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Burn This: Bringing independent theatre to Montreal

by Amanda Macri September 16, 2014
Burn This: Bringing independent theatre to Montreal

Former Concordia students and director Dale Hayes bring the 1987 play to the Mainline Theatre

If you’re not looking for it, you won’t find it. Located at 3997 Boulevard Saint-Laurent, the Mainline Theatre considers itself the home of indie theatre. Nestled tight between two other locations on the Main, unless you’re specifically looking for its flame logo and iron bars entrance, you’re sure to walk right past it. Once you squeeze through the narrow doorway and make your way up a steep flight of concrete stairs, a dim-lighted reception area greets you with posters of Fringe fest, a Cult MTL newsstand, various couches, and all-around good vibes.

It’s no wonder that Alina Gotcherian, a Concordia communication studies graduate, and director Dale Hayes chose the Mainline for their co-production of the 1987 play Burn This by Lanford Wilson. Burn This takes place entirely in an urban warehouse-turned-loft after the death of Robbie, a young gay dancer. The play follows the lives of Robbie’s roommates Anna (Alina Gothcherian) and Larry (Patrizio Sanzari), Anna’s boyfriend Burton (Alex Gravenstein), and Robbie’s older brother Pale (Julien T. Fiset) as they deal with the aftermath of his sudden death and the re-evaluation of their own wants and desires.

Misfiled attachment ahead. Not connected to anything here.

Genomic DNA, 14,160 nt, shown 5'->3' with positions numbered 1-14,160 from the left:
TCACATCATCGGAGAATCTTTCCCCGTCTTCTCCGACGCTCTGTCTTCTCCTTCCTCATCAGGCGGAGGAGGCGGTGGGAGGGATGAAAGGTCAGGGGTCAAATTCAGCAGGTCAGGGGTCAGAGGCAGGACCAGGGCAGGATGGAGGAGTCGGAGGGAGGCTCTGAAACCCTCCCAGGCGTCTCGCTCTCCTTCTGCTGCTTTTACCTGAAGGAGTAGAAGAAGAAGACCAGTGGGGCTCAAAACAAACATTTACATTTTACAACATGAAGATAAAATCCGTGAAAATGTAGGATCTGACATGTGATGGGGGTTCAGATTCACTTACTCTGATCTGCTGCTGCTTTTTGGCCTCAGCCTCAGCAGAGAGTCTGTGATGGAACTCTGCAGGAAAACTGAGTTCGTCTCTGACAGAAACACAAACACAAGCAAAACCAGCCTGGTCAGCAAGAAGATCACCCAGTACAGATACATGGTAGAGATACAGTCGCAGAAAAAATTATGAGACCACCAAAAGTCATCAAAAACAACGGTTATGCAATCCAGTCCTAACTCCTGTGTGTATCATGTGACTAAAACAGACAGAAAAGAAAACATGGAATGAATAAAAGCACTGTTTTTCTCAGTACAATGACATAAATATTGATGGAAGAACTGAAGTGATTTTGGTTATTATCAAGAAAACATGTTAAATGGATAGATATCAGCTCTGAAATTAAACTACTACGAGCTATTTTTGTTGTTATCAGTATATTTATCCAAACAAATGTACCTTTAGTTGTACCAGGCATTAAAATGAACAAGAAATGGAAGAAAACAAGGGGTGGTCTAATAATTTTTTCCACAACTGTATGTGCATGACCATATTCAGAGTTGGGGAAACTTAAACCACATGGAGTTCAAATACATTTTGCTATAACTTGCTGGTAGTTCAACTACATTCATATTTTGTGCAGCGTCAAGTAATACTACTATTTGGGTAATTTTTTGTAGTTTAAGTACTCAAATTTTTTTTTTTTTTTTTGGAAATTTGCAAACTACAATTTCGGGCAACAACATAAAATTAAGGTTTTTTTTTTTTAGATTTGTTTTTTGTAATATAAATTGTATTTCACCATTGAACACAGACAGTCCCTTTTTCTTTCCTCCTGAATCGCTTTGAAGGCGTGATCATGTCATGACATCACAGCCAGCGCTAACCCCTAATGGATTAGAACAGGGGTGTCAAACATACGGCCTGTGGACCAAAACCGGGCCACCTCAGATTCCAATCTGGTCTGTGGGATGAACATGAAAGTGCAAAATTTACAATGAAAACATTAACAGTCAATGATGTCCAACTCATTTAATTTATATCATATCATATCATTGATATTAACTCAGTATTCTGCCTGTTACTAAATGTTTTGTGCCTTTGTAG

Originally set in 1987 Manhattan, Gotcherian and Hayes decided to both modernize the play and change the setting to Montreal. “We struggled with that,” Hayes said. “We weren’t sure whether we wanted to modernize it or keep it true to the original… collectively we made the decision that we would modernize it just so that everybody could relate to it… we refer to the Plateau and we refer to Downtown Montreal and the Village and whatnot, so it was really interesting to take that and be able to use that as part of familiar things for the Montreal audience.”